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Lancet. 1997 Apr 26;349(9060):1210-3.

Does central obesity reflect "Cushing's disease of the omentum"?

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  • 1Department of Medicine, University of Birmingham, Queen Elizabeth Hospital, Edgbaston, UK.

Abstract

BACKGROUND:

Central obesity results in a cluster of metabolic abnormalities contributing to premature death. Glucocorticoids regulate adipose-tissue differentiation, function, and distribution, and in excess, cause central obesity. Glucocorticoid hormone action is, in part, controlled by two isoforms of the enzyme 11 beta-hydroxysteroid dehydrogenase (11 beta-HSD) which interconverts hormonally active cortisol to inactive cortisone. We studied cortisol metabolism within different adipose tissue depots.

METHODS:

We analysed expression and activity of the two isoforms (1 and 2) of 11 beta-HSD in cultured omental and subcutaneous adipose stromal cells from 16 patients undergoing elective abdominal surgery.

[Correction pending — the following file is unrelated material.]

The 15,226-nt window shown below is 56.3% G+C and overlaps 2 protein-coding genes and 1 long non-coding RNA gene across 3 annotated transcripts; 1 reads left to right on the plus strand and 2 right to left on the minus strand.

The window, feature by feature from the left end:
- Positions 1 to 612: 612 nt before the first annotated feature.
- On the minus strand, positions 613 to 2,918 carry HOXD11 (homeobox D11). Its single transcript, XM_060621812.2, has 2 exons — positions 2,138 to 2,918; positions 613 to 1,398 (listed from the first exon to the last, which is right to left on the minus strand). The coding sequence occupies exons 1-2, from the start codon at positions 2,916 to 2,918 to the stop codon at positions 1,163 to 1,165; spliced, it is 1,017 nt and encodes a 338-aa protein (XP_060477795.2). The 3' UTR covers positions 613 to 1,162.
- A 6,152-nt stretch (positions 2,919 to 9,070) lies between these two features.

FINDINGS:

Only the type 1 isoform (11 beta-HSD1) was expressed in adipose stromal cells. The predominant activity was oxo-reductase (conversion of cortisone to cortisol greater than cortisol to cortisone) and was higher in omental than subcutaneous fat (cortisone to cortisol, median 57.6 pmol mg-1 h-1 [95% CI 25.8-112.9] vs 0 pmol mg-1 h-1 [0-0.6], p < 0.001). 11 beta-HSD1 oxo-reductase activity was further increased (127.5 pmol mg-1 h-1 [82.1-209], p < 0.05) when omental adipose stromal cells were treated with cortisol and insulin.

INTERPRETATION:

Adipose stromal cells from omental fat, but not subcutaneous fat, can generate active cortisol from inactive cortisone through the expression of 11 beta-HSD1. The expression of this enzyme is increased further after exposure to cortisol and insulin. In vivo, such a mechanism would ensure a constant exposure of glucocorticoid specifically to omental adipose tissue, suggesting that central obesity may reflect "Cushing's disease of the omentum".

PMID:
9130942
[PubMed - indexed for MEDLINE]
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